"Can I have my Tom Hooper 'Les Mis' close-up, please? On Broadway, we don't need extreme closeups to prove that we're singing live."
-the supremely talented and affable Neil Patrick Harris, in tight close-up, as requested, and flashing his trademark smirk on The Tony Awards telecast
It seems to have become congenitally impossible for the Broadway community not to continually flaunt its contempt for the film industry.
Show-biz lore would have one believe that there's this mutual rivalry between the stage and film. Not so. It's really all one-sided.
As someone addicted to award shows (as every other American is), I religiously watch them all but have yet to see an Oscarcast with bad jokes aimed at Broadway. In fact, the Oscars (and the Emmys, for that matter) seems to be blissfully oblivious to "The Theatuh," as Bill Sampson (Gary Merrill) so cattily calls it in Joseph Mankiewicz's "All About Eve" (1950).
Ah. "Oblivious." There's the rub. Which may explain why Broadway types always seem so desperately outraged. They can't take being ignored.
So Hollywood opted out of the cattiness. But in the case of The Tonys (and, by extension, its acolytes in the media), the gloves are always off.
The anti-movie jokes continually fly among theater types, who fancy themselves "sophisticated," but who are glacially unaware of just how petty, insecure, combative and generally unattractive they appear.
And exacerbating matters, the two critics covering theater for New York's paper of record, the Times - that would be Ben Brantley and Charles Isherwood (neither of whom, incidentally, demonstrates any affinity for, or knowledge of, the film medium) - more than occasionally join in the fun.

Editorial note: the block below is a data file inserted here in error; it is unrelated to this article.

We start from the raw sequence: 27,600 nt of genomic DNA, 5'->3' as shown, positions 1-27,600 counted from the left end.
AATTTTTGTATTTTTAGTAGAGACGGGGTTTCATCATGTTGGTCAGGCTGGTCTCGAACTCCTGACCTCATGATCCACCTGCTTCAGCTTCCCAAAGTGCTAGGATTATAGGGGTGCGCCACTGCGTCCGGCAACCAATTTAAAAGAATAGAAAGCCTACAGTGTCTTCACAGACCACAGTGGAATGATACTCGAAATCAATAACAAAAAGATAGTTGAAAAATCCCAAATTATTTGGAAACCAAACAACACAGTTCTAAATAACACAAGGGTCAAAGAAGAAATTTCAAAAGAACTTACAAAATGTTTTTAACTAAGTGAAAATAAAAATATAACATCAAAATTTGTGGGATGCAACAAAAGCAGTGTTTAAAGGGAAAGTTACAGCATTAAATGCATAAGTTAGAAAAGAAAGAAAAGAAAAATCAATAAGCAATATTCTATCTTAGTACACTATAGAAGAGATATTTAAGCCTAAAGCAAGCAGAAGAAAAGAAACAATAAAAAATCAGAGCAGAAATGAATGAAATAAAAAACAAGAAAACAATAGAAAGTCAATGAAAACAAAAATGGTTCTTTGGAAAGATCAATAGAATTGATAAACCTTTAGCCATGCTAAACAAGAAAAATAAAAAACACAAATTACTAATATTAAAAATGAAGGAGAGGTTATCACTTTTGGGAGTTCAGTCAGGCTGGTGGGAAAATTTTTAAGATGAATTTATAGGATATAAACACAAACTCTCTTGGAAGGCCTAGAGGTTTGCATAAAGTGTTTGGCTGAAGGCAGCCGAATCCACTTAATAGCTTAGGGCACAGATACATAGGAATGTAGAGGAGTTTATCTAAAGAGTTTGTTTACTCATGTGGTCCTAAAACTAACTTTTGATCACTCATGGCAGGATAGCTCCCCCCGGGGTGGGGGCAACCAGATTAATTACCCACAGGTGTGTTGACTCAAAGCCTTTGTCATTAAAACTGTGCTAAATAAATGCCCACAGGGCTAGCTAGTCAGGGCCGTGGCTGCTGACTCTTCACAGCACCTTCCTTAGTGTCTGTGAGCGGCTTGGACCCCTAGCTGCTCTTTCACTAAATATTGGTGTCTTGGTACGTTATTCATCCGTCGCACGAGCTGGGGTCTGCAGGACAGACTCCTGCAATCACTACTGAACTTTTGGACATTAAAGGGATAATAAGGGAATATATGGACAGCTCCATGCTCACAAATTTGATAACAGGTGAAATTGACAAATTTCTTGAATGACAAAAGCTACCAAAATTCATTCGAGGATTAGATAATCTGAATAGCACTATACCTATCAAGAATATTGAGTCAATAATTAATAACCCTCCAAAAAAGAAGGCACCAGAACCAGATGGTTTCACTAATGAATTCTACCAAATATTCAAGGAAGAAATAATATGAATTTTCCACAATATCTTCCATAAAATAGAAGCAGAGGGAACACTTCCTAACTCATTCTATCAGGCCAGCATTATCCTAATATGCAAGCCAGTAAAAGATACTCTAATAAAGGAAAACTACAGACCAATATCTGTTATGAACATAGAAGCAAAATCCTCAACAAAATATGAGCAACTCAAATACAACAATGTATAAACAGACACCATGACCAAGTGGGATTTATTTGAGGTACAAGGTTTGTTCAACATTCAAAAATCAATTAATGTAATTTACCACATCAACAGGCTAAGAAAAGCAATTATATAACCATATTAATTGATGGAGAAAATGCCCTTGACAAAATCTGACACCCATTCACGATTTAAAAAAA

It's become a given that when a revival that was once made into a movie is reviewed in the Times, or is the subject of an essay, both Brantley and Isherwood will remind their readers just what an offense it was.
One jaw-dropping Times essay was devoted to two recent filmed plays that were defiled by Hollywood. Who knew that either the jukebox musical “Rock of Ages” or Leslye Headland's “Bachelorette” was classic theater?
And it was Headland herself who defiled "Bachelorette" for the screen, given that she adapted and directed the film version. Go figure.
This habit, which has become drearily predictable, is never reciprocated by Brantley and Isherwood's film counterparts at the Times. Manhola Dargis, A.O. Scott and Stephen Holden always refer to the source of a film but none of them seems to feel obliged to whine about that source.
In the meantime, in the grand tradition of hypocricy, the Theatuh has become dependent on movies for both inspiration and material.
Dependent to the point of parasitism.
And in what could be called a reversal of fortune, Hollywood rarely, if ever, goes to the stage for material. Those days are all but gone.
Once again, Broadway is ignored - and thereby rejected - by Hollywood.
Anyway, not surprisingly, it went unnoticed by the Tonys (and unmentioned by the press that covers it) that all four of the best musical nominees this year came from - you guessed it - movies: "Kinky Boots," "Bring It On," "A Christmas Story - the Musical" and "Matilda - the Musical" (the latter by way of Roald Dahl's book, of course).
"Kinky Boots" was the big winner of the night and not one of the people associated with it - that would be producers Hal Luftig and Daryl Roth, among others - bothered to invoke the names its movie creators.
That would be director Julian Jarrold and writers Geoff Deane and Tim Firth.
Remember when Broadway at least pretended to have breeding?
Not any more.